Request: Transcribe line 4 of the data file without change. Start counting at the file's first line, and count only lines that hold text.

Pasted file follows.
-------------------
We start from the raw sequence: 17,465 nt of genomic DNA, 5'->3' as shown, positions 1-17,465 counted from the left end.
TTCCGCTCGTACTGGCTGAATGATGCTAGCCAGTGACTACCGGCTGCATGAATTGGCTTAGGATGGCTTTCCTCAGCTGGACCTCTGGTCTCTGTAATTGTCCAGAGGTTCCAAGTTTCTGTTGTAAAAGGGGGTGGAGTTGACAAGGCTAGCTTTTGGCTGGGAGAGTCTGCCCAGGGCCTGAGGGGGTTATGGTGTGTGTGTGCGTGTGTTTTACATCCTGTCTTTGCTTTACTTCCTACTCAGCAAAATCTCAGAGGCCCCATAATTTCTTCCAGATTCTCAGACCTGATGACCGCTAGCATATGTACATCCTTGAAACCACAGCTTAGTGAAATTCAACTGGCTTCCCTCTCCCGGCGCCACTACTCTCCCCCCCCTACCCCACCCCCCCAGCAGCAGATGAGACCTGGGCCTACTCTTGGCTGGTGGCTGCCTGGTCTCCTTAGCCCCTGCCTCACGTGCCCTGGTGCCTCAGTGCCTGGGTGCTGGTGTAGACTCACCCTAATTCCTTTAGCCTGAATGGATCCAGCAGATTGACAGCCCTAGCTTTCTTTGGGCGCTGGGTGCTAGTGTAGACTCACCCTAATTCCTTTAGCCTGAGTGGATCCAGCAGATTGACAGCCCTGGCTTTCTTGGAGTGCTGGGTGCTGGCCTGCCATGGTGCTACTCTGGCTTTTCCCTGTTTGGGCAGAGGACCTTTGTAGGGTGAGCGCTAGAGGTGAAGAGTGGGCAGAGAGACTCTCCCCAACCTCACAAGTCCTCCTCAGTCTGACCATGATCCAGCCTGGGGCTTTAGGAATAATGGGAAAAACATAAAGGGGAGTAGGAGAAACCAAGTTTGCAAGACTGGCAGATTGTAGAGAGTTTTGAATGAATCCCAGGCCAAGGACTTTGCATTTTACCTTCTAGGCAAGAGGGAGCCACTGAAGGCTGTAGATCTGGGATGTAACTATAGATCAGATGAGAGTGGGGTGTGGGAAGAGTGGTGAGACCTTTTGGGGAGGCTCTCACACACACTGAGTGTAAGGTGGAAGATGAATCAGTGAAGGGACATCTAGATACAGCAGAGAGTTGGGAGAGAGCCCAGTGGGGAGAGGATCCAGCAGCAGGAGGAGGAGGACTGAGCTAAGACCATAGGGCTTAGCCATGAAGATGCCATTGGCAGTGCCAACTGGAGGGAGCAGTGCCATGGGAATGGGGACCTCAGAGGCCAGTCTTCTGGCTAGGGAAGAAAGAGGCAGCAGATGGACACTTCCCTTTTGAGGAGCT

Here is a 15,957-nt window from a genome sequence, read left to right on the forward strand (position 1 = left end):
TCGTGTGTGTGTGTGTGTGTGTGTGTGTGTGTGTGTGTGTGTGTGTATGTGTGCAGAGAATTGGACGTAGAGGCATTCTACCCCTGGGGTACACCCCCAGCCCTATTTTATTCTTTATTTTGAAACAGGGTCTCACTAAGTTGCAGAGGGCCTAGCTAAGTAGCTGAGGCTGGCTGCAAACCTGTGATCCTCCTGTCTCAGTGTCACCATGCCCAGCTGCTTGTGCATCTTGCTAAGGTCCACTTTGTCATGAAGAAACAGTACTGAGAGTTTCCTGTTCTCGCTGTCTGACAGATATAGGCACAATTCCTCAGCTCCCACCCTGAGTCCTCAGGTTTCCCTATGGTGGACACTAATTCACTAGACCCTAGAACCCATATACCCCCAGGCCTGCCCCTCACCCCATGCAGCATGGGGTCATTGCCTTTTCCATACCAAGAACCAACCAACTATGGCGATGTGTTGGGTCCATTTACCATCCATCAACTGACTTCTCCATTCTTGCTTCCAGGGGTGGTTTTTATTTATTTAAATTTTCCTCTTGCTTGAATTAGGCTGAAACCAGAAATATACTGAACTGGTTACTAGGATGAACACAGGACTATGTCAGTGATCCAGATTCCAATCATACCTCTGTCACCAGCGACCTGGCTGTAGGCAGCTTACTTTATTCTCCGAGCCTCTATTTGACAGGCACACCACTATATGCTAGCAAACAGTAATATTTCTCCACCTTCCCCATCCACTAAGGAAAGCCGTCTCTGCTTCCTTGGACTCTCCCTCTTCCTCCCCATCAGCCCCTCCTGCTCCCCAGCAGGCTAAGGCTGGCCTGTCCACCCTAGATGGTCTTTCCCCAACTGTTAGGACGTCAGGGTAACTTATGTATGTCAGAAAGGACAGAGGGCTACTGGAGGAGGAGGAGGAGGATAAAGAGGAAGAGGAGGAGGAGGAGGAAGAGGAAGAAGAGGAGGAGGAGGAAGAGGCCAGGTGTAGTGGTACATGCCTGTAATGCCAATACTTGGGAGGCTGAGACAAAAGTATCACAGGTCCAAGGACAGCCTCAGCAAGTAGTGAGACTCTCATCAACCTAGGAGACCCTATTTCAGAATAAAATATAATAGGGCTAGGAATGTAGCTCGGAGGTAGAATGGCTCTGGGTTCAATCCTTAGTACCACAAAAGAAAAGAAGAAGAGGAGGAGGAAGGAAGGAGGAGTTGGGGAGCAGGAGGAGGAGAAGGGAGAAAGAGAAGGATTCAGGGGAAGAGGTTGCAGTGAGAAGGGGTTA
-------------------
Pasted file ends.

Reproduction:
TCGTGTGTGTGTGTGTGTGTGTGTGTGTGTGTGTGTGTGTGTGTGTATGTGTGCAGAGAATTGGACGTAGAGGCATTCTACCCCTGGGGTACACCCCCAGCCCTATTTTATTCTTTATTTTGAAACAGGGTCTCACTAAGTTGCAGAGGGCCTAGCTAAGTAGCTGAGGCTGGCTGCAAACCTGTGATCCTCCTGTCTCAGTGTCACCATGCCCAGCTGCTTGTGCATCTTGCTAAGGTCCACTTTGTCATGAAGAAACAGTACTGAGAGTTTCCTGTTCTCGCTGTCTGACAGATATAGGCACAATTCCTCAGCTCCCACCCTGAGTCCTCAGGTTTCCCTATGGTGGACACTAATTCACTAGACCCTAGAACCCATATACCCCCAGGCCTGCCCCTCACCCCATGCAGCATGGGGTCATTGCCTTTTCCATACCAAGAACCAACCAACTATGGCGATGTGTTGGGTCCATTTACCATCCATCAACTGACTTCTCCATTCTTGCTTCCAGGGGTGGTTTTTATTTATTTAAATTTTCCTCTTGCTTGAATTAGGCTGAAACCAGAAATATACTGAACTGGTTACTAGGATGAACACAGGACTATGTCAGTGATCCAGATTCCAATCATACCTCTGTCACCAGCGACCTGGCTGTAGGCAGCTTACTTTATTCTCCGAGCCTCTATTTGACAGGCACACCACTATATGCTAGCAAACAGTAATATTTCTCCACCTTCCCCATCCACTAAGGAAAGCCGTCTCTGCTTCCTTGGACTCTCCCTCTTCCTCCCCATCAGCCCCTCCTGCTCCCCAGCAGGCTAAGGCTGGCCTGTCCACCCTAGATGGTCTTTCCCCAACTGTTAGGACGTCAGGGTAACTTATGTATGTCAGAAAGGACAGAGGGCTACTGGAGGAGGAGGAGGAGGATAAAGAGGAAGAGGAGGAGGAGGAGGAAGAGGAAGAAGAGGAGGAGGAGGAAGAGGCCAGGTGTAGTGGTACATGCCTGTAATGCCAATACTTGGGAGGCTGAGACAAAAGTATCACAGGTCCAAGGACAGCCTCAGCAAGTAGTGAGACTCTCATCAACCTAGGAGACCCTATTTCAGAATAAAATATAATAGGGCTAGGAATGTAGCTCGGAGGTAGAATGGCTCTGGGTTCAATCCTTAGTACCACAAAAGAAAAGAAGAAGAGGAGGAGGAAGGAAGGAGGAGTTGGGGAGCAGGAGGAGGAGAAGGGAGAAAGAGAAGGATTCAGGGGAAGAGGTTGCAGTGAGAAGGGGTTA